The stem cell procedures performed at our clinics are in compliance with CFR 21 Part 1271 same surgery exemption discussed in 1271.15 (b).
For detailed information, visit these links:
- Same Surgical Procedure Exception under 21 CFR 1271.15(b): Questions and Answers Regarding the Scope of the Exception; Guidance for Industry (PDF – 79KB)
- Regulatory Considerations for Human Cells, Tissues, and Cellular and Tissue-Based Products: Minimal Manipulation and Homologous Use; Guidance for Industry and Food and Drug Administration Staff (PDF – 198KB)
Cells are the building blocks of living things. The human body is composed of trillions of cells. They provide structure for the body, take in nutrients from food, convert those nutrients into energy, and carry out specialized functions. Cells also contain the body’s hereditary material and can make copies of themselves. Cells are comprised of many parts, each with a different function.
A stem cell is unique because of its ability to turn into any type of cell in your body. It can divide, multiply, renew, and regenerate. These cells don’t carry out specialized functions like brain, red, or white blood cells, but they are the most vital component in repairing and replacing damaged or torn tissue. They are the essential building blocks of life.
No, there are a number of different types of stem cells, which come from two main sources:
- Embryos formed during embryological development (embryonic stem cells)
- Adult tissue (adult stem cells).
Both have potential to differentiate into different cell types (such as skin, muscle, bone, etc.).
Stem cells are categorized by their potential to differentiate into other types of cells. Embryonic stem cells are the most potent since they must become every type of cell in the body.
- Totipotent – the ability to differentiate into all possible cell types. Examples are the zygote formed at egg fertilization and the first few cells that result from the division of the zygote.
- Pluripotent – the ability to differentiate into almost all cell types. Examples include embryonic stem cells and cells that are derived from the mesoderm, endoderm, and ectoderm germ layers that are formed in the beginning stages of embryonic stem cell differentiation.
- Multipotent – the ability to differentiate into a closely related family of cells. Examples include hematopoietic (adult) stem cells that can become red and white blood cells or platelets.
Orthopedic stem cell treatments are relatively new, so there is not enough evidence to rule out a small chance of this possibility. However, after hundreds of thousands of procedures performed using patients own cells, there is no evidence to suggest this is a common occurrence. Medical procedures do come with risks, such as infections or autoimmune response. MSC’s or Mesenchymal Stem Cells, with limited multipotency, are less likely to produce risk of cancer than undifferentiated embryonic cells or induced pluripotent stem cells with their pluripotency.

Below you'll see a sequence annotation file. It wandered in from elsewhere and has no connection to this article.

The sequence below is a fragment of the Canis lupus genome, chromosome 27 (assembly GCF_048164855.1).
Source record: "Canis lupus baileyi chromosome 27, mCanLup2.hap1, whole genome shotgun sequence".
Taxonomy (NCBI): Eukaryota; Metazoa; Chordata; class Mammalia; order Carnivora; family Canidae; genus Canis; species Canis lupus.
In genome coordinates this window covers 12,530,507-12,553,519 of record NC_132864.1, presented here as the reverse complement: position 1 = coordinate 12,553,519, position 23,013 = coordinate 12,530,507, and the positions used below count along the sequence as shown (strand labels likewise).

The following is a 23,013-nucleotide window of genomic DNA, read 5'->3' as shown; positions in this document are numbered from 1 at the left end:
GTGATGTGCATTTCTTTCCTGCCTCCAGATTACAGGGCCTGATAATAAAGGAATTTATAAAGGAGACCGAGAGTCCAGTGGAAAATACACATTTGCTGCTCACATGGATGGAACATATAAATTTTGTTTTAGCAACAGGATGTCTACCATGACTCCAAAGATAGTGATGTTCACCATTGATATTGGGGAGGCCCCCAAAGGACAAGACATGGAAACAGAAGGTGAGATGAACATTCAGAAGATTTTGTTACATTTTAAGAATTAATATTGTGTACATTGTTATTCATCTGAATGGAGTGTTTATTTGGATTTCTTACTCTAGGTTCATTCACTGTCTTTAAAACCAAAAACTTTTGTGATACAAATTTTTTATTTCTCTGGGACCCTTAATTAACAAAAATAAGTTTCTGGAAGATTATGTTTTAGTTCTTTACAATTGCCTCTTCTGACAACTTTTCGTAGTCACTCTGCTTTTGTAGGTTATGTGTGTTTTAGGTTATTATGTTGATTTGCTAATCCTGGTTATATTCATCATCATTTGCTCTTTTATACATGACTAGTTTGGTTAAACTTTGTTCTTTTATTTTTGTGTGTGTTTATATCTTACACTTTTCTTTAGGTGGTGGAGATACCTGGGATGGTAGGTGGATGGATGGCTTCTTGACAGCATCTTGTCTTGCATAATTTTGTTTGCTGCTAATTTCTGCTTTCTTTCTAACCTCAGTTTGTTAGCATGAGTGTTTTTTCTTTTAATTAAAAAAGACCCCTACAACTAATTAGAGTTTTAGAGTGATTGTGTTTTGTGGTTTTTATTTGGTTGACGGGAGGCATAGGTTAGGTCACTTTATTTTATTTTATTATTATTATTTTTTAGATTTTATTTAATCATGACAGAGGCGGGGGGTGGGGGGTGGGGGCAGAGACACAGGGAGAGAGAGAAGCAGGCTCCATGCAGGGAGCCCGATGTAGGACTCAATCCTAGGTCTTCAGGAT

The goal for stem cell therapy is to use healthy stem cells found in the body to replace or activate your body’s own stem cells at an injured site. When you have damaged tissue anywhere in your body, the damaged tissue signals to your body’s own stem cells. Unfortunately, as you age, the number of stem cells in your body significantly decreases and the potency of those stem cells also decreases, which can result in a dramatic decrease in your healing ability.
Stem Cell Therapy introduces large amounts of regenerative factors to the injured tissue to substantially increase your body’s healing potential and ability. This injection of stem cells and various other growth factors is believed to activate your body’s own stem cells to start healing the injured tissue. The stem cells may be harvested from the patient or from a donor. Once they have been safely extracted, they are reinjected back into the body to rebuild properly functioning tissues.
Stem Cell Treatments are offered around the world, in locations that have different regulations than those found in the United States. The FDA allows these procedures in the United States under a same-day surgical procedure provision, but with many rules around the processing and sourcing of the cells. Other countries may have limited or no regulations, or may allow stem cell processing or delivery techniques that are not allowed in the United States at this time.
Stem Cell research is ongoing and is one of the most promising possibilities for treating diseases in the future. Research is already proving that cellular treatments deserve a place in the treatment of orthopedic conditions and many doctors believe that the majority of invasive surgeries that take place today, will be replaced with new forms of cellular treatments designed to restore damaged tissues, rather than removing them in surgical procedures.
Stem Cell Treatments for orthopedic conditions are relatively low risk, due to the fact that the cells come from your own body. No medical procedures are without risk, but the risks are largely limited to those of other injection procedures. If stem cell treatment is recommended for you, the doctor will explain the procedure and outline any potential complications that may result from the treatment.
The National Institute of Health website has many resources available around clinical trials, research, the FDA and more.